black anemonefish with white spots is sometimes seen on our submerged
reefs, living in a Giant
carpet anemone, often sharing the anemone with Peacock anemoneshrimps. Elsewhere, juveniles are often seen living in large sea anemones, sea urchins, or branching corals.
Adults found in pairs or small groups around coral mounds or rocks.
Features: To 11cm. Juveniles are
jet black with white blotch on forehead and on the sides near the
upperside of the body. As they age, the spots fade. Adults are greyish
with variable 'spottiness', some with no spot on forehead; or very
reduced side spot.
|What does it eat? It feeds on
algae, copepods, and other planktonic crustaceans.
Human uses: Unfortunately, these
fishes are taken from the wild for the aquarium trade. The harvest
may involve the use of cyanide or blasting, which damage the habitat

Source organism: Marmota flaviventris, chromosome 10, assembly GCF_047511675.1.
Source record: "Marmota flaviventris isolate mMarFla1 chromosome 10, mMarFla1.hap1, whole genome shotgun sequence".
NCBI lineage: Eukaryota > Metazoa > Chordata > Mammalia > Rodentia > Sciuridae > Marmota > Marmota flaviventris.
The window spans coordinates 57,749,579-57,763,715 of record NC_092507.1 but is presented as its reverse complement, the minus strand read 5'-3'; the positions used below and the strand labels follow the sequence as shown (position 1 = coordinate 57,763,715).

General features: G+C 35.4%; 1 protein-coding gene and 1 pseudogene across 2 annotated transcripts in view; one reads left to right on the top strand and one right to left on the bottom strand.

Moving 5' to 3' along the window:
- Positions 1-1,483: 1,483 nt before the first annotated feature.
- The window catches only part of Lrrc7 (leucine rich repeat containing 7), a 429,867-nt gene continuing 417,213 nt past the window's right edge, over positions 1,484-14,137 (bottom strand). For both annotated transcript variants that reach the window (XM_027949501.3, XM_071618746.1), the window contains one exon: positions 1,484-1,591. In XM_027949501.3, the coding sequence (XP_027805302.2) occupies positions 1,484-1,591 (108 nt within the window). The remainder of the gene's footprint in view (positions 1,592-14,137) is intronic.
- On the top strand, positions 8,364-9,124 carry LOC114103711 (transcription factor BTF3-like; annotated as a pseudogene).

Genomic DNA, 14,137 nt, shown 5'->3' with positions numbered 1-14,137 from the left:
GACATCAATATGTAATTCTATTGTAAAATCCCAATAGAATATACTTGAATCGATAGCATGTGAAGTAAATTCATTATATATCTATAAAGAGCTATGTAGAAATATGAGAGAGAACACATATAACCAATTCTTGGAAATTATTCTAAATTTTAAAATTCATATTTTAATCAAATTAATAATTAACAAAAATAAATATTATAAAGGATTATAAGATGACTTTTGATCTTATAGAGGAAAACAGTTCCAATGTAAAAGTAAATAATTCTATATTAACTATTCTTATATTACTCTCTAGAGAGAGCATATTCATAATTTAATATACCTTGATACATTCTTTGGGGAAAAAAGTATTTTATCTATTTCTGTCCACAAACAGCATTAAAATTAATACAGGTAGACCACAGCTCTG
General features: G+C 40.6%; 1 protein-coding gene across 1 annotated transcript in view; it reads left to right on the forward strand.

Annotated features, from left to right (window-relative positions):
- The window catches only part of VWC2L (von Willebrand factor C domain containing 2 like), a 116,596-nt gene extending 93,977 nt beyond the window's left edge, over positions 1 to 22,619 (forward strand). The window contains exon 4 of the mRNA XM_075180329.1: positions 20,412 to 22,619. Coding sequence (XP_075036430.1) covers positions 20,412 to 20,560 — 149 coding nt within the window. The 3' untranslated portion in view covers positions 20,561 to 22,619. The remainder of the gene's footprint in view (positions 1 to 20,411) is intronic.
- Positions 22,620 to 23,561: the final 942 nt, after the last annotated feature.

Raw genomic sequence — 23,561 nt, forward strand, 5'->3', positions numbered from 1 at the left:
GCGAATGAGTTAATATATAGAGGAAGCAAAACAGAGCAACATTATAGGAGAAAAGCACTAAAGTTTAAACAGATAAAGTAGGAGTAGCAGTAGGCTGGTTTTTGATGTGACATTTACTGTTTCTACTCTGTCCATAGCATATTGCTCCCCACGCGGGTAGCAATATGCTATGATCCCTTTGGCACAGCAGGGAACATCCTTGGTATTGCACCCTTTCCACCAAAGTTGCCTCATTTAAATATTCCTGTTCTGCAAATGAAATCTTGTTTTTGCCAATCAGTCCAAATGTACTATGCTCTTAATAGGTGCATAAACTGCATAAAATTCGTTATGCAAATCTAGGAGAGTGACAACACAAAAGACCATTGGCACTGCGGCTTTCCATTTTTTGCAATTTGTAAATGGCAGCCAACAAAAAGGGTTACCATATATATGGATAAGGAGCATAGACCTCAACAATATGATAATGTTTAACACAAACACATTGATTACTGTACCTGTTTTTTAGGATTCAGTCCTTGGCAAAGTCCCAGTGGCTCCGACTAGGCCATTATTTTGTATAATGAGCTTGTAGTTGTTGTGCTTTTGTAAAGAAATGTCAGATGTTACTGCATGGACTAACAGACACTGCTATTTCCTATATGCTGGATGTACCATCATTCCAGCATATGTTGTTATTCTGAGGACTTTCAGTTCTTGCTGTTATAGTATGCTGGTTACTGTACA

and kill many other creatures. Like other fish and creatures harvested
from the wild, most die before they can reach the retailers. Without
professional care, most die soon after they are sold. Often of starvation
as owners are unable to provide the small creatures and plants that
these fishes need to survive. In artificial conditions, many succumb
to diseases and poor health. Those that do survive are unlikely to
dascyllus on Singapore shores
|Other sightings on Singapore shores
Sisters Island, Apr 14
Photo shared by Marcus Ng on flickr.
in Giant carpet anemone
Cyrene Reef, May 11
Photo shared by Loh Kok Sheng on his
- Jeffrey K. Y. Low. 2013. More noteworthy fishes observed in the Singapore Straits. Nature in Singapore, 6: 31–37.
- Allen, Gerry,
Fishes of South-East Asia: A Field Guide for Anglers and Divers.
Periplus Editions. 292 pp.
- Lieske, Ewald
and Robert Myers. 2001. Coral
Reef Fishes of the World
Periplus Editions. 400pp.
- Lim, S.,
P. Ng, L. Tan, & W. Y. Chin, 1994. Rhythm of the Sea: The Life
and Times of Labrador Beach. Division of Biology, School of
Science, Nanyang Technological University & Department of Zoology,
the National University of Singapore. 160 pp.